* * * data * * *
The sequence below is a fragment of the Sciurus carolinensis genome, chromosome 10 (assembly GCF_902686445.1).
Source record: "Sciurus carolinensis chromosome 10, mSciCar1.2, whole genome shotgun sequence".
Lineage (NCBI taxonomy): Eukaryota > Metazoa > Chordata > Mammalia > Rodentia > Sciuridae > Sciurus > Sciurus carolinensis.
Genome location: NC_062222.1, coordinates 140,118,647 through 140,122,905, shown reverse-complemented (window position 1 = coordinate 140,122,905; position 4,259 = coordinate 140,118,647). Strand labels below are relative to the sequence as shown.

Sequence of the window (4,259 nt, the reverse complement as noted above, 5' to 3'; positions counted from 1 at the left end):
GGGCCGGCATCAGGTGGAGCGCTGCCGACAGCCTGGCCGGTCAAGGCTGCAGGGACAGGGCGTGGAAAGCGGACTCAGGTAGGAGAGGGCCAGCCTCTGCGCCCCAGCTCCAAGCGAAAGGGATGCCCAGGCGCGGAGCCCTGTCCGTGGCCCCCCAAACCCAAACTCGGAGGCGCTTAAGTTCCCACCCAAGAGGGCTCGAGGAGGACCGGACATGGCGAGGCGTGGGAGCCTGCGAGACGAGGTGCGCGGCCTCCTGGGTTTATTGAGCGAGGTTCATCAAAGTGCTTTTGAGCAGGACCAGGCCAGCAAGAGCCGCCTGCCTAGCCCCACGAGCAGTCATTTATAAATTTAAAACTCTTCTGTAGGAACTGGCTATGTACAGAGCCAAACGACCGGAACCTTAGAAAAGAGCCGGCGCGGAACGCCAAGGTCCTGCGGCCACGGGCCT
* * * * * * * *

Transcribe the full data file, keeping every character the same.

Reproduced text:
The sequence below is a fragment of the Sciurus carolinensis genome, chromosome 10 (assembly GCF_902686445.1).
Source record: "Sciurus carolinensis chromosome 10, mSciCar1.2, whole genome shotgun sequence".
Lineage (NCBI taxonomy): Eukaryota > Metazoa > Chordata > Mammalia > Rodentia > Sciuridae > Sciurus > Sciurus carolinensis.
Genome location: NC_062222.1, coordinates 140,118,647 through 140,122,905, shown reverse-complemented (window position 1 = coordinate 140,122,905; position 4,259 = coordinate 140,118,647). Strand labels below are relative to the sequence as shown.

Sequence of the window (4,259 nt, the reverse complement as noted above, 5' to 3'; positions counted from 1 at the left end):
GGGCCGGCATCAGGTGGAGCGCTGCCGACAGCCTGGCCGGTCAAGGCTGCAGGGACAGGGCGTGGAAAGCGGACTCAGGTAGGAGAGGGCCAGCCTCTGCGCCCCAGCTCCAAGCGAAAGGGATGCCCAGGCGCGGAGCCCTGTCCGTGGCCCCCCAAACCCAAACTCGGAGGCGCTTAAGTTCCCACCCAAGAGGGCTCGAGGAGGACCGGACATGGCGAGGCGTGGGAGCCTGCGAGACGAGGTGCGCGGCCTCCTGGGTTTATTGAGCGAGGTTCATCAAAGTGCTTTTGAGCAGGACCAGGCCAGCAAGAGCCGCCTGCCTAGCCCCACGAGCAGTCATTTATAAATTTAAAACTCTTCTGTAGGAACTGGCTATGTACAGAGCCAAACGACCGGAACCTTAGAAAAGAGCCGGCGCGGAACGCCAAGGTCCTGCGGCCACGGGCCT